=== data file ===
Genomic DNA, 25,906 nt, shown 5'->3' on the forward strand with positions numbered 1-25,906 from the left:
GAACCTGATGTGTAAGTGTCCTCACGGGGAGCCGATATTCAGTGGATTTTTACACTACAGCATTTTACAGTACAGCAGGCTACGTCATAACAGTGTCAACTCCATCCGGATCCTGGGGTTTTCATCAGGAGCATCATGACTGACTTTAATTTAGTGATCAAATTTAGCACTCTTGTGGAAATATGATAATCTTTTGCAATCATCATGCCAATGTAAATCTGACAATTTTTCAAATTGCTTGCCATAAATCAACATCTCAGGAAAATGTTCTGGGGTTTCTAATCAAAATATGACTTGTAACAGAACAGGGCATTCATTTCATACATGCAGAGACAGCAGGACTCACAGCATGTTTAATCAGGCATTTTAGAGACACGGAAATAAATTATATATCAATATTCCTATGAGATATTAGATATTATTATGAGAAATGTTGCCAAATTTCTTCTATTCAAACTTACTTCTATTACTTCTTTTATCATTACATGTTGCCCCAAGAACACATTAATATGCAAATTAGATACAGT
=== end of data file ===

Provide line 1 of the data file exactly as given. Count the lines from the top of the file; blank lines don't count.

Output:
Genomic DNA, 25,906 nt, shown 5'->3' on the forward strand with positions numbered 1-25,906 from the left: